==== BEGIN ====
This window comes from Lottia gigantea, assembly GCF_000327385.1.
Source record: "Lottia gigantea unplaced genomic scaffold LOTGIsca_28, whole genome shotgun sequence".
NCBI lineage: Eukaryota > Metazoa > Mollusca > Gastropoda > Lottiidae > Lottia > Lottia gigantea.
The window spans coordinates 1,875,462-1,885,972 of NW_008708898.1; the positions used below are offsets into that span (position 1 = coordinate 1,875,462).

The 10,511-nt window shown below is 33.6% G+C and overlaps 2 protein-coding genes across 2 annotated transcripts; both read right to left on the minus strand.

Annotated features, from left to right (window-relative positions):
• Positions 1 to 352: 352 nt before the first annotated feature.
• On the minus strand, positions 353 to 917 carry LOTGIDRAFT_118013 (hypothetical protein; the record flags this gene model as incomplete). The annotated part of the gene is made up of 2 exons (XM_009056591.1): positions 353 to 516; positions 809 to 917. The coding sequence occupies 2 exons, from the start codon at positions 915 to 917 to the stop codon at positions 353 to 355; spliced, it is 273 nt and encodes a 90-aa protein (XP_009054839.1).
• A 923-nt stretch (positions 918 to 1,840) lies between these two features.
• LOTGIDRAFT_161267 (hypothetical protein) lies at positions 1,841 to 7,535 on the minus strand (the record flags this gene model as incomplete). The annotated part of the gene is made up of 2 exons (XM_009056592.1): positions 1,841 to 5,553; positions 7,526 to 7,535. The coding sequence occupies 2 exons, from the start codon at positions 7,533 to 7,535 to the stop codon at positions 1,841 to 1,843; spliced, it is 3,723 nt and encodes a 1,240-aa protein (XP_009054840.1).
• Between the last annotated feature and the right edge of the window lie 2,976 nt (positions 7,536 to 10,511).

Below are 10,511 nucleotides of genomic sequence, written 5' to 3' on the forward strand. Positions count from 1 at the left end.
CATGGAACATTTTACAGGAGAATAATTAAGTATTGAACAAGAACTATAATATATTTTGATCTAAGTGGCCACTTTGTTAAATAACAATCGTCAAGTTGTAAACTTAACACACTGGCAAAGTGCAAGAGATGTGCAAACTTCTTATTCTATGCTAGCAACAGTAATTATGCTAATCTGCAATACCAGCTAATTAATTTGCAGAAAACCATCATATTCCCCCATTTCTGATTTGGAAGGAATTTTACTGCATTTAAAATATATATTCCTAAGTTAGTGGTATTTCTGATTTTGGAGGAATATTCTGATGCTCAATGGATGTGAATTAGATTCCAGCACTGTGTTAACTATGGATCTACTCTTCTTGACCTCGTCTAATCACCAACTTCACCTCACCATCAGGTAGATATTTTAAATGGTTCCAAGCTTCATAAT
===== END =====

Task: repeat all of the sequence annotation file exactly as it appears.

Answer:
This window comes from Lottia gigantea, assembly GCF_000327385.1.
Source record: "Lottia gigantea unplaced genomic scaffold LOTGIsca_28, whole genome shotgun sequence".
NCBI lineage: Eukaryota > Metazoa > Mollusca > Gastropoda > Lottiidae > Lottia > Lottia gigantea.
The window spans coordinates 1,875,462-1,885,972 of NW_008708898.1; the positions used below are offsets into that span (position 1 = coordinate 1,875,462).

The 10,511-nt window shown below is 33.6% G+C and overlaps 2 protein-coding genes across 2 annotated transcripts; both read right to left on the minus strand.

Annotated features, from left to right (window-relative positions):
• Positions 1 to 352: 352 nt before the first annotated feature.
• On the minus strand, positions 353 to 917 carry LOTGIDRAFT_118013 (hypothetical protein; the record flags this gene model as incomplete). The annotated part of the gene is made up of 2 exons (XM_009056591.1): positions 353 to 516; positions 809 to 917. The coding sequence occupies 2 exons, from the start codon at positions 915 to 917 to the stop codon at positions 353 to 355; spliced, it is 273 nt and encodes a 90-aa protein (XP_009054839.1).
• A 923-nt stretch (positions 918 to 1,840) lies between these two features.
• LOTGIDRAFT_161267 (hypothetical protein) lies at positions 1,841 to 7,535 on the minus strand (the record flags this gene model as incomplete). The annotated part of the gene is made up of 2 exons (XM_009056592.1): positions 1,841 to 5,553; positions 7,526 to 7,535. The coding sequence occupies 2 exons, from the start codon at positions 7,533 to 7,535 to the stop codon at positions 1,841 to 1,843; spliced, it is 3,723 nt and encodes a 1,240-aa protein (XP_009054840.1).
• Between the last annotated feature and the right edge of the window lie 2,976 nt (positions 7,536 to 10,511).

Below are 10,511 nucleotides of genomic sequence, written 5' to 3' on the forward strand. Positions count from 1 at the left end.
CATGGAACATTTTACAGGAGAATAATTAAGTATTGAACAAGAACTATAATATATTTTGATCTAAGTGGCCACTTTGTTAAATAACAATCGTCAAGTTGTAAACTTAACACACTGGCAAAGTGCAAGAGATGTGCAAACTTCTTATTCTATGCTAGCAACAGTAATTATGCTAATCTGCAATACCAGCTAATTAATTTGCAGAAAACCATCATATTCCCCCATTTCTGATTTGGAAGGAATTTTACTGCATTTAAAATATATATTCCTAAGTTAGTGGTATTTCTGATTTTGGAGGAATATTCTGATGCTCAATGGATGTGAATTAGATTCCAGCACTGTGTTAACTATGGATCTACTCTTCTTGACCTCGTCTAATCACCAACTTCACCTCACCATCAGGTAGATATTTTAAATGGTTCCAAGCTTCATAAT